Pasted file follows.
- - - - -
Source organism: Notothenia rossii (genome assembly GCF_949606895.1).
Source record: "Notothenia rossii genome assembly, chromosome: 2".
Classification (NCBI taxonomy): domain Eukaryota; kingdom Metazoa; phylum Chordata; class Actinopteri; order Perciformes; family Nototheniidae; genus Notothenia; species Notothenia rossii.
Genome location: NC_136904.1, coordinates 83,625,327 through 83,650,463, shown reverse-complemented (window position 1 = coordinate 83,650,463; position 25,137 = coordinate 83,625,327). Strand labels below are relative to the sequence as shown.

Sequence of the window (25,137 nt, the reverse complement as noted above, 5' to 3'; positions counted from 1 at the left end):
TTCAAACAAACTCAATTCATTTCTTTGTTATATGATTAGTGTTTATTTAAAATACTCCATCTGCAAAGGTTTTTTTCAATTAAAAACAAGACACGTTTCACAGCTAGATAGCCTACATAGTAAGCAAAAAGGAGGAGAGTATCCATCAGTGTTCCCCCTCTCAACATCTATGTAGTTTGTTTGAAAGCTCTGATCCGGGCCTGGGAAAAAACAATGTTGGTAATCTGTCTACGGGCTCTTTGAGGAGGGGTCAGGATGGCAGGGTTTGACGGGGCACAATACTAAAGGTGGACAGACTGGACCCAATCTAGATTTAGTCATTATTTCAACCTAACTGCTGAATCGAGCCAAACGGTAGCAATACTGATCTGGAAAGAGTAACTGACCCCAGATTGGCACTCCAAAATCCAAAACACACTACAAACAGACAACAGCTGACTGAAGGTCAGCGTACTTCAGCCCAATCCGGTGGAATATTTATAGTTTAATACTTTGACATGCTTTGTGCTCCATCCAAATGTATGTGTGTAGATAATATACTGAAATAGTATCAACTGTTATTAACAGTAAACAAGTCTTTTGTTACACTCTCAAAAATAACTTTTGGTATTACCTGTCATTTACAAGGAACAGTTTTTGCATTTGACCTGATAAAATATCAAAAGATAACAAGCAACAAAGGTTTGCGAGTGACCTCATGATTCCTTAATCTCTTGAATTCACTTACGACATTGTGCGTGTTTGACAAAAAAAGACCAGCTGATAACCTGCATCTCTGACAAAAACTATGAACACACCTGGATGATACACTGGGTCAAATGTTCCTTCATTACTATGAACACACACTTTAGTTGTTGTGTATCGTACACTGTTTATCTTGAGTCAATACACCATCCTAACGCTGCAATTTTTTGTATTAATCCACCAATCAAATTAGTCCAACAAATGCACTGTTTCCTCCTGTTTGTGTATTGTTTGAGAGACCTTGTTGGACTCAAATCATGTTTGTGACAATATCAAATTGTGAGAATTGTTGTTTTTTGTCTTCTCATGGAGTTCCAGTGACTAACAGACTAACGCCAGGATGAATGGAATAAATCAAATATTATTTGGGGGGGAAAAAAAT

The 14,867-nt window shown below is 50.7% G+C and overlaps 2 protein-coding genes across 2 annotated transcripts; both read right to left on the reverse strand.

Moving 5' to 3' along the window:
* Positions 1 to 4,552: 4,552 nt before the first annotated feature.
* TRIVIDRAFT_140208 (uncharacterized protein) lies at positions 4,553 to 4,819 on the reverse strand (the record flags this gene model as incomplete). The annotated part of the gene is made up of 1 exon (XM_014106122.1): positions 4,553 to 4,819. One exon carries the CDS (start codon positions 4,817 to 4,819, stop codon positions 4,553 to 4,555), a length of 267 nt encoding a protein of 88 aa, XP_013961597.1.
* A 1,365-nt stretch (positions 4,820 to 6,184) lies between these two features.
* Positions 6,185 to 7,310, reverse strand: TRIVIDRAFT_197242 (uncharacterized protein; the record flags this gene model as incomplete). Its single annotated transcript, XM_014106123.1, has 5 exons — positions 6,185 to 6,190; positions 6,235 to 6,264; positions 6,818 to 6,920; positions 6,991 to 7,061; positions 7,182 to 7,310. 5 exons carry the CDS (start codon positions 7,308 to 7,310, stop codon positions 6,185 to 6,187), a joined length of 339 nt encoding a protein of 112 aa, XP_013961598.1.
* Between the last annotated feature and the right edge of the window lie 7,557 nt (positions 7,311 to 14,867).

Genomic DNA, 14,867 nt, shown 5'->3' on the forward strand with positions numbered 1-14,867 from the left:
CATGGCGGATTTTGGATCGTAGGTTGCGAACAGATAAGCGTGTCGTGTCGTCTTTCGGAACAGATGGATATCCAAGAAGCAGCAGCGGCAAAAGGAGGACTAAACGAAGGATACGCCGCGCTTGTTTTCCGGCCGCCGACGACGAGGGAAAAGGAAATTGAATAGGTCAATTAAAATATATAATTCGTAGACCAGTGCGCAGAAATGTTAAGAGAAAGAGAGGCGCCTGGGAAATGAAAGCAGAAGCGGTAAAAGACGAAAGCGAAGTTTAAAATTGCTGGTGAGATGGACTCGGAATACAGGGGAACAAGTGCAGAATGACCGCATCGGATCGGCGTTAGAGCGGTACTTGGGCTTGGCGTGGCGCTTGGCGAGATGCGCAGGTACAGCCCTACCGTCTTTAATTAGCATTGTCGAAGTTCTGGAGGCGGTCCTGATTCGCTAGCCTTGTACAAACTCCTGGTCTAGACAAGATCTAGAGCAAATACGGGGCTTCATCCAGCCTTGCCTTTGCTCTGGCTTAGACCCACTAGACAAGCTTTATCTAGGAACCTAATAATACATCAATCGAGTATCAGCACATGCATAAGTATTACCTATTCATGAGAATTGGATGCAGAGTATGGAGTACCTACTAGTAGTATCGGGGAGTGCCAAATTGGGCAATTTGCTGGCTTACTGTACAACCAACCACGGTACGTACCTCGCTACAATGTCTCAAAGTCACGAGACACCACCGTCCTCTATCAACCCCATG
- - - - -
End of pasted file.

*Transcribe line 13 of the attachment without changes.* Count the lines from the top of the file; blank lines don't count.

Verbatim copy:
* Between the last annotated feature and the right edge of the window lie 7,557 nt (positions 7,311 to 14,867).